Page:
Before heading south to Philadelphia, I was warned that seminary could be a lonely place.
The person who warned me complained that he had little fellowship because no one had ever invited him into their home. This struck me as odd. Why not invite people into his home? After all, both Titus 1 and 1 Timothy 3 insist that elders be accustomed to offering hospitality. A pastor’s, or a future pastor’s, home should be a place where people are welcome, where God’s people are loved in tangible ways. Even as a bachelor who had failed to pay attention to kitchen-learning opportunities at home, I was convinced that there was something that I would be able to offer. Even if I could not foresee how time with me could be of any use to anyone else, I had to take seriously the idea that a teaching or ruling elder, or an elder-wannabe, had a duty to open my home to others, and let the Lord make whatever use of it he pleased.
To say that an elder is hospitable is not the same as saying that an elder is to entertain, at least not in the modern sense of that word. Today, entertainment suggests that great food and good dishes be used, that the hosts be fresh and attentive, the house presentable for guests. Entertainment can be wonderful. But it is usually done for the pleasure of the hosts as much as for the guests. Entertaining is not to be confused with service per se.
Hospitality is different. It is often inconvenient, unimpressive, and tiring. Hospitality will be offered when entertainment would never be: when the house is messy; when the food is uninteresting. I’ve been a life-long recipient of simple, but gracious hospitality and wanted to pass it on. As a single man I exercised hospitality ineptly and enthusiastically, spreading calories and food poisoning wherever I went with offers of pancakes, French fries, and grilled cheese sandwiches.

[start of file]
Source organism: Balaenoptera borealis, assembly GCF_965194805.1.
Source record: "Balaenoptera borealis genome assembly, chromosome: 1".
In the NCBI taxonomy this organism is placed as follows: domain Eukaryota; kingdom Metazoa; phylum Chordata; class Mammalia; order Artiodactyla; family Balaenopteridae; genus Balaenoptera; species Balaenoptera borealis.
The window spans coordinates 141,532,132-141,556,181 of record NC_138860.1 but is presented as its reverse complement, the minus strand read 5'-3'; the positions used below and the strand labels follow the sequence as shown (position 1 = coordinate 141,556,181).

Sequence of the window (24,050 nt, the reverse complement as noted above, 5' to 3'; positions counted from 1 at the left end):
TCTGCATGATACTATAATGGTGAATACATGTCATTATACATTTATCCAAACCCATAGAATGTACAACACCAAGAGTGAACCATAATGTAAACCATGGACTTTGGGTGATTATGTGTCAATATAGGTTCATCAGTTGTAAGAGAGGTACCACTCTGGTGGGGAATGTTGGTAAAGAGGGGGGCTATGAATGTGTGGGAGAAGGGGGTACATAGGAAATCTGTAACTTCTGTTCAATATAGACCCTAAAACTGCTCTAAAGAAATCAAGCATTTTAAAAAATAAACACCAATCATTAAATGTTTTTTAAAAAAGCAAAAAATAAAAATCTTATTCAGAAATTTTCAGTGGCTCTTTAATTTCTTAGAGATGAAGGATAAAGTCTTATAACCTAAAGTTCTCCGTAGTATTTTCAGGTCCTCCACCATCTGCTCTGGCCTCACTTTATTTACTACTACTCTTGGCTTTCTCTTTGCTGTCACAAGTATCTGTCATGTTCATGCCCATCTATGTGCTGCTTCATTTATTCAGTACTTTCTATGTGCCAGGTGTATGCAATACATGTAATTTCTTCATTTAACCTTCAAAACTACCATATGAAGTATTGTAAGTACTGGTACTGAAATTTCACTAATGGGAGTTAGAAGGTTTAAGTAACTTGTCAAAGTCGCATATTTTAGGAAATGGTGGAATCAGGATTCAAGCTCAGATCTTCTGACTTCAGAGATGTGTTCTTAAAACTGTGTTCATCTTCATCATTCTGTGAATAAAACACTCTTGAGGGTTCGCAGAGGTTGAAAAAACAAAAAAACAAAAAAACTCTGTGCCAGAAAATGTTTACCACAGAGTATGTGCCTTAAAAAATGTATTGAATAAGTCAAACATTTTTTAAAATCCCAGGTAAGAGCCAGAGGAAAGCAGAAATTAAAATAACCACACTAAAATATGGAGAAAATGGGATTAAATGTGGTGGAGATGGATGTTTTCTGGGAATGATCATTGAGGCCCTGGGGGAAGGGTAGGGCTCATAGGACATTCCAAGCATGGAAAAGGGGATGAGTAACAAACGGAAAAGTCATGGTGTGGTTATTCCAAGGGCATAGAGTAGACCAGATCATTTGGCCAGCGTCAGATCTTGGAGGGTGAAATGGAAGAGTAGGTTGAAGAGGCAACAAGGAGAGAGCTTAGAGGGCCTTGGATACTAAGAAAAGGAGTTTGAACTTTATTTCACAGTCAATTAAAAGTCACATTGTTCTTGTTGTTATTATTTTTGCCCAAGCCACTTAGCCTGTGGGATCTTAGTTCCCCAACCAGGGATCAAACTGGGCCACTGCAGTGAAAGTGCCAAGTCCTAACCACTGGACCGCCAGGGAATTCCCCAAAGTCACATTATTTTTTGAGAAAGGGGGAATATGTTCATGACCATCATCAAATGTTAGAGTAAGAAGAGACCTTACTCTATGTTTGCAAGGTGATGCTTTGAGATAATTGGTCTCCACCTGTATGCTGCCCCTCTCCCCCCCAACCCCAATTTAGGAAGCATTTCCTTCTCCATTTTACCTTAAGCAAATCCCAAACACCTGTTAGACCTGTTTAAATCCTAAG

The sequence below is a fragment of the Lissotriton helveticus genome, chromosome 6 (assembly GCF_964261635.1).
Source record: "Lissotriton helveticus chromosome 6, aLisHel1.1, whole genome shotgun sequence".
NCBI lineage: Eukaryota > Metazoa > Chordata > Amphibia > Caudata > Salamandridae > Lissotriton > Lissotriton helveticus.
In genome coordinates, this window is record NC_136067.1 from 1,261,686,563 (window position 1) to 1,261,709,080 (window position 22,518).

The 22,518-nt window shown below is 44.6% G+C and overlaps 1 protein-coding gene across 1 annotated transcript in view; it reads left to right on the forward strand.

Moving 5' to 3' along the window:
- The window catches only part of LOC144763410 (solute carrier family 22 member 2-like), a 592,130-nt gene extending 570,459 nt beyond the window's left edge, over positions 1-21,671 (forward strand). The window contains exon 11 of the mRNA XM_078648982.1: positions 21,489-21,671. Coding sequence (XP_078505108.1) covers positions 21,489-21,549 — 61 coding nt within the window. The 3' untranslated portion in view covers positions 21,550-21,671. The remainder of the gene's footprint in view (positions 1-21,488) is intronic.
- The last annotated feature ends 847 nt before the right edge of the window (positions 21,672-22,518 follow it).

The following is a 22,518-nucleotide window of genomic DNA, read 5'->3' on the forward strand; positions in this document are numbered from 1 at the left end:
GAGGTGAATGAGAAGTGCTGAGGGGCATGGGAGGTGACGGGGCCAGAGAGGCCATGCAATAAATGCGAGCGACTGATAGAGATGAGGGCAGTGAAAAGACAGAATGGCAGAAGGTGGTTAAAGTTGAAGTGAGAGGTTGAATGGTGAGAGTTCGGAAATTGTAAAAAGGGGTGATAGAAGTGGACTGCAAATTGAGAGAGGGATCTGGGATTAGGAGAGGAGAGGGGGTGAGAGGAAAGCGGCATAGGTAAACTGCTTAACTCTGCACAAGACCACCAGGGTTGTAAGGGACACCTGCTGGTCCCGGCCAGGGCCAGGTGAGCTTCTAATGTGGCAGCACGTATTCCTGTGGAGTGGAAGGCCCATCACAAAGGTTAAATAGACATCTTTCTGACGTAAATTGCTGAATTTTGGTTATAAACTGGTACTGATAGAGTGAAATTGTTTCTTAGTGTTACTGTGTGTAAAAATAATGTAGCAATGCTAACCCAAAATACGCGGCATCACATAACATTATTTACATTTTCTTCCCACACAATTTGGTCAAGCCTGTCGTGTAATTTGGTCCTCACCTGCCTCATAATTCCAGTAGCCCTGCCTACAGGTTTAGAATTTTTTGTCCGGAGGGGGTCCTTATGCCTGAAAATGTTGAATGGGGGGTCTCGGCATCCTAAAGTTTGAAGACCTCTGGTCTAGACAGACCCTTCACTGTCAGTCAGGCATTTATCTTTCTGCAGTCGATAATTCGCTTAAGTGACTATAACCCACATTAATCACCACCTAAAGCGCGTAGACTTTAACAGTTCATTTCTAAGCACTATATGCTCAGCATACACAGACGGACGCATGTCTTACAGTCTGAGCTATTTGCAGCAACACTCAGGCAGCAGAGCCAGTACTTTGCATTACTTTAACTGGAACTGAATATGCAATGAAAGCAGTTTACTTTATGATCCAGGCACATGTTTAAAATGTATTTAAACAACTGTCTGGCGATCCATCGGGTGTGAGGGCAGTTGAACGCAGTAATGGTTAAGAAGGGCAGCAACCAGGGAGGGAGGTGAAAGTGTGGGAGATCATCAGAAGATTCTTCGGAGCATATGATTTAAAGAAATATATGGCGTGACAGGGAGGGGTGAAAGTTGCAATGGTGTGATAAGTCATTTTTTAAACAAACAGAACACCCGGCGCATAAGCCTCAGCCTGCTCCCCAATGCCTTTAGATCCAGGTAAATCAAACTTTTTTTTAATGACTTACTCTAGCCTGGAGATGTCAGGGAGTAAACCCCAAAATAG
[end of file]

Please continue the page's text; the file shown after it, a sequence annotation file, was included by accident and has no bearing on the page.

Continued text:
In my case, things got a lot better once I met Emily. In a very modest fashion, my wife and I started to offer hospitality early on in our marriage. We were both in seminary and we opened our home once a week to students who might like to study quietly, but not alone; we offered ice cream at 9:30pm and eviction notices at 10:00 pm. On Sunday nights we offered pizza bagels and coat-hangers – the coat-hangers were for those who wanted hotdogs. They had to cook them in our living-room fireplace.
In attempting to offer hospitality, 1 Peter 4:8-9 has added context and qualification that I have often had reason to recall. Peter’s basic call is for Christians to “love one another earnestly.” We want to do that, he says, because love covers over a lot of sin. He then urges Christians to “show hospitality to one another without grumbling.” As I see it, one way in which we love is to cover over sins. Another way in which we love is to show hospitality. Peter has moved from a general principle (love) to specific out-workings of that principle (forgiveness and hospitality).
I hope that many of you will be able to serve your church, or your fellow students, by offering hospitality to those who might need it or benefit from it. If so, I am guessing that you will find your greatest joy in an opportunity to imitate Jesus -- the One who first welcomed you, and whose home is always open.
Dr. Chad Van Dixhoorn
Associate Professor of Church History